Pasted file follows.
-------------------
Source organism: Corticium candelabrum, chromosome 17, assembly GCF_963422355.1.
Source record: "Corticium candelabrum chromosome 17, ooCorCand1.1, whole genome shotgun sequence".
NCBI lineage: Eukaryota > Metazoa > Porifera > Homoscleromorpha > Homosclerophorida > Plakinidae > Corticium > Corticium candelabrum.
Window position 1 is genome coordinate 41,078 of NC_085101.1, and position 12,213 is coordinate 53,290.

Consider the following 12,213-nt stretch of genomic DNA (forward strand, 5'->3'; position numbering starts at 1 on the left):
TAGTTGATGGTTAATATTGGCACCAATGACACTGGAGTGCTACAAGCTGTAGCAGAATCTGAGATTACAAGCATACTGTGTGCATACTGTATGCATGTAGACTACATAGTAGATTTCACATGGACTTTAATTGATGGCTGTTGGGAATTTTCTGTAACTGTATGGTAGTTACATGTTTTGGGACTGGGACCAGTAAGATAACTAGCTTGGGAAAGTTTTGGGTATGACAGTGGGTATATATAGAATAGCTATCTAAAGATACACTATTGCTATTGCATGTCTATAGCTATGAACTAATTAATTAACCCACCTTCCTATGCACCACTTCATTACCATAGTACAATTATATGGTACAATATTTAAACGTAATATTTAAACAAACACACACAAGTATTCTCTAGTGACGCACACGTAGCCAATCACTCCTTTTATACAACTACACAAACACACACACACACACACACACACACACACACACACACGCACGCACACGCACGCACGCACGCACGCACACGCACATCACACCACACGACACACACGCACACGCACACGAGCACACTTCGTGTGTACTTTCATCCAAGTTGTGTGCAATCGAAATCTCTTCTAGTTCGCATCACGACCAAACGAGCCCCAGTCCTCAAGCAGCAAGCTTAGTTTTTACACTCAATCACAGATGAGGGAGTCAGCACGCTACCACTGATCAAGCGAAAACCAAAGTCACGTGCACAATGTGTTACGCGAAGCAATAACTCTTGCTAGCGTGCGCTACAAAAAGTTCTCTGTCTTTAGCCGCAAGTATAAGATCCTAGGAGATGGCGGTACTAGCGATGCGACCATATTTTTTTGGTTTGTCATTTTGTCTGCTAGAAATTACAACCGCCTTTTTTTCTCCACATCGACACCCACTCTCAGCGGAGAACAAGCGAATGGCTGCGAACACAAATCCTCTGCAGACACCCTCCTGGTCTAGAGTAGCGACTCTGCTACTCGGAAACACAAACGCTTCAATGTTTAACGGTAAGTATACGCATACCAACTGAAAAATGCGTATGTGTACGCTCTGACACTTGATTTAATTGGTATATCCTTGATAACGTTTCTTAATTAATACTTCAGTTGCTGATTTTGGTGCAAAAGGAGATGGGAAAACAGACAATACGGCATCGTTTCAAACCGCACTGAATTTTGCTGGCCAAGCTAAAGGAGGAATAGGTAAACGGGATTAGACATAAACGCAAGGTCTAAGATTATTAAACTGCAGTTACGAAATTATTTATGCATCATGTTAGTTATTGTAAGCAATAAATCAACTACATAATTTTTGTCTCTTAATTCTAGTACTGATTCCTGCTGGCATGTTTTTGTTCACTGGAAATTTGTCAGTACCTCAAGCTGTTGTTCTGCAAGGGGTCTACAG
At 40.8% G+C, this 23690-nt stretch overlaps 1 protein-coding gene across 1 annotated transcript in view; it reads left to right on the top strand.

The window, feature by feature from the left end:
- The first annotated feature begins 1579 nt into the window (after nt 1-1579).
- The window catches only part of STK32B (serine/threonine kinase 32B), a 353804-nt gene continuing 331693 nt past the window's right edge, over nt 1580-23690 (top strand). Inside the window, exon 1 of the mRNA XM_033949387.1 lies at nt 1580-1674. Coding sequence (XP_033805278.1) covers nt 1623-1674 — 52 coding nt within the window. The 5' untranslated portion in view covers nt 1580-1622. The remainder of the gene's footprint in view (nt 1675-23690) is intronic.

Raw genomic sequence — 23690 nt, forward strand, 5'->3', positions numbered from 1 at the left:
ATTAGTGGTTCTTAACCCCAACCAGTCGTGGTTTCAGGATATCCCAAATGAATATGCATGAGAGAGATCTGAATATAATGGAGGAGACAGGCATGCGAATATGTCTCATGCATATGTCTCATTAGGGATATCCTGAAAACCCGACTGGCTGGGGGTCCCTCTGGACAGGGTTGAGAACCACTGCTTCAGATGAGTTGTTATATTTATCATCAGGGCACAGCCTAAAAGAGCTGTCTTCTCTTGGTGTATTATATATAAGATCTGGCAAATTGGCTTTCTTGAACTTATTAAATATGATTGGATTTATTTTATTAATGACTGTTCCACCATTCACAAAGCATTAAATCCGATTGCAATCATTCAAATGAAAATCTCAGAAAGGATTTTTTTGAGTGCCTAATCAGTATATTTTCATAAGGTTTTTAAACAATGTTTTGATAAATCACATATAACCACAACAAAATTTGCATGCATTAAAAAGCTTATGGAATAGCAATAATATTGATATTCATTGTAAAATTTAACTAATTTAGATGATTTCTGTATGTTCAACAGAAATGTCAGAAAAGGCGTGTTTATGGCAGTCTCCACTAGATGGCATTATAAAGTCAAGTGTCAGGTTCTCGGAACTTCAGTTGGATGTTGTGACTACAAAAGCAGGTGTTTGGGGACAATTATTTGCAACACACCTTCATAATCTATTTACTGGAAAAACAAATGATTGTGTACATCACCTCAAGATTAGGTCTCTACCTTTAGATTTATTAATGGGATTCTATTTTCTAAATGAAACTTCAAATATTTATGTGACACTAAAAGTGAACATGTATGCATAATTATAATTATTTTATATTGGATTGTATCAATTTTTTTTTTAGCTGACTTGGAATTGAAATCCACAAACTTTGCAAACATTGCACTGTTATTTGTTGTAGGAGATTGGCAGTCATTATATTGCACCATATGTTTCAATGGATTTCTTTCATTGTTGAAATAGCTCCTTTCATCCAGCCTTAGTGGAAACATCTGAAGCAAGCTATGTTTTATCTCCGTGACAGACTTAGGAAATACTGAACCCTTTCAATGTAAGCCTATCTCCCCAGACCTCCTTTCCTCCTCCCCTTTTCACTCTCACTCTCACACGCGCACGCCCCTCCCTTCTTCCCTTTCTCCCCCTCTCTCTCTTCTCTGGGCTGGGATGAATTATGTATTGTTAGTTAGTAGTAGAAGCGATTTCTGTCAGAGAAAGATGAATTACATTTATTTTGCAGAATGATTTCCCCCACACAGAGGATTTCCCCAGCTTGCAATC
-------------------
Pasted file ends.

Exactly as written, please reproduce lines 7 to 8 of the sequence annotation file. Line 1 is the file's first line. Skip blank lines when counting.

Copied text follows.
At 40.8% G+C, this 23690-nt stretch overlaps 1 protein-coding gene across 1 annotated transcript in view; it reads left to right on the top strand.

The window, feature by feature from the left end: